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July 2014

Image of the Month



European Pine Marten

July 2014

July provided an opportunity to photograph one of Britain's most elusive mammals, the European Pine Marten.  These beautiful creatures used to live all over Britain but the population steadily declined until 1988 it was given legal protection.  Due to habitat protection and an increase in forest plantations, the Scottish population of Pine Martens is slowly growing.  For the most part, these are shy and semi-nocturnal species but this is probably due to human activity.  Pine Marten are part of the Mustelid family, and like badgers, otters, weasels and wolverines, they are carnivourous.  

The biggest population of Pine Marten is to be found on the west of Scotland where in some places, they range through their extensive territories during the day, giving patient photographers a chance to try to get some images of them.

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Pine Marten may be relatively well habituated to humans but, the Scottish midges are something else!  They appear in huge clouds as soon as the breeze dies down.  They get into ears, eyes, lenses, gaps in protective clothing and can be carried on clothes back into buildings where they wait their turn to bite.  I was smothered in 'Smidge', ate copious amounts of Marmite and swallowed anti-histamine....and whilst I may have looked a complete plonker covered from head to toe in my midge suit, I survived and couldn't have given a damn!  Happily we had quite a bit of rain and wind and so I think we were let off relatively lightly.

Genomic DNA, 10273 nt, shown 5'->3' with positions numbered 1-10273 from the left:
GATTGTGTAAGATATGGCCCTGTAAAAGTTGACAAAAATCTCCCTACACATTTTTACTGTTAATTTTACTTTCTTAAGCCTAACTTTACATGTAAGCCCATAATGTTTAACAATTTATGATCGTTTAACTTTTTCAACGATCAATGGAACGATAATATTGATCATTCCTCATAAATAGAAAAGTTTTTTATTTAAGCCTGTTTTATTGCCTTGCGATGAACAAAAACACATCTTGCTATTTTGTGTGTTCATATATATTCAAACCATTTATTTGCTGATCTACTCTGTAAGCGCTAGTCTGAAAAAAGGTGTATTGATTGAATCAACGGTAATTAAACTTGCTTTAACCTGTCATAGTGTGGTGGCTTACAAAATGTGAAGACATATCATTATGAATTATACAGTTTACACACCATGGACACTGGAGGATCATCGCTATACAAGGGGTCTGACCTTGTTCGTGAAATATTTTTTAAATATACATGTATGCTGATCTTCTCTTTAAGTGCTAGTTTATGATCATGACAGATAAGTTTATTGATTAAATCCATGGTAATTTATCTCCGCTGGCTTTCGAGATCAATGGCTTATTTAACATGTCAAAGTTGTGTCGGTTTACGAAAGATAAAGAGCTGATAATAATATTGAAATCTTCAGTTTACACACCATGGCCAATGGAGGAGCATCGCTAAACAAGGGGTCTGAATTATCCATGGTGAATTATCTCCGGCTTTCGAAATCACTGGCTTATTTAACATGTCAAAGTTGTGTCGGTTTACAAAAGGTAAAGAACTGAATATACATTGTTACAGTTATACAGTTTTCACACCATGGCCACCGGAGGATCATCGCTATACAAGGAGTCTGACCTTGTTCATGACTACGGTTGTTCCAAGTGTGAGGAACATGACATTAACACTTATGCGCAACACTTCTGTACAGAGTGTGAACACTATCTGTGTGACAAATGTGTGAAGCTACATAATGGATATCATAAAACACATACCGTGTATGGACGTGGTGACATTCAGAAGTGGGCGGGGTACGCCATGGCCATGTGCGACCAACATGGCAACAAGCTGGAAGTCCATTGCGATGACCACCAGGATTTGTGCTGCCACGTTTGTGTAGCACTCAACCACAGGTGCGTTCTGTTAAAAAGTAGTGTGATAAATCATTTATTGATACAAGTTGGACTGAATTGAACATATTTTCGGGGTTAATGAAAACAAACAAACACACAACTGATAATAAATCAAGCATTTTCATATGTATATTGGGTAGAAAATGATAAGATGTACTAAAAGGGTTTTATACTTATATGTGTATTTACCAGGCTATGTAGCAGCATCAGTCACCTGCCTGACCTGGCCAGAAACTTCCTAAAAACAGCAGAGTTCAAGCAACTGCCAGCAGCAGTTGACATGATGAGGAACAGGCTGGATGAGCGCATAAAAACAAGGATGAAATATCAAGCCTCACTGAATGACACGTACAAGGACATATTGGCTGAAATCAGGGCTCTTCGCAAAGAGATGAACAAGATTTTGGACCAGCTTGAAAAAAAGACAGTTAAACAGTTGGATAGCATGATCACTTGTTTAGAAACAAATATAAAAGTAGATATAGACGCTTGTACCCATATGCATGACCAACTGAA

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Pine Marten have large territories and range around.  I had the impression that they knew their territories fairly well because as soon as they spotted something new, like the branch that we put up for them, they rushed to investigate, a bit like small children with a new playground.

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We saw a Grandpa Pine Marten who looked a bit worse for wear, a young female and a big male. The mum and her 3 fairly small kits made fairly regular appearances.  2 of the kits seemed quite bold and liked to rough and tumble.  The 3rd seemed much more shy and it was easy to stereotype them into 2 young males and 1 shy female.  

i really enjoyed watching them bound across the grass or jauntily stand on a stone and peer around. Enchanting little beasts! 

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Some of my favourite photo opportunities were around a low wall where they obligingly peered over the top and occasionally posed for a nano-second.  I didn't manage to get a decent image of the 2 young kits together in one frame which was a bit frustrating.  It takes time, patience and luck. They are speedy little things and always rushing about.  I suppose it's unreasonable to expect them to stay for a while and pose prettily! It would have been nice though.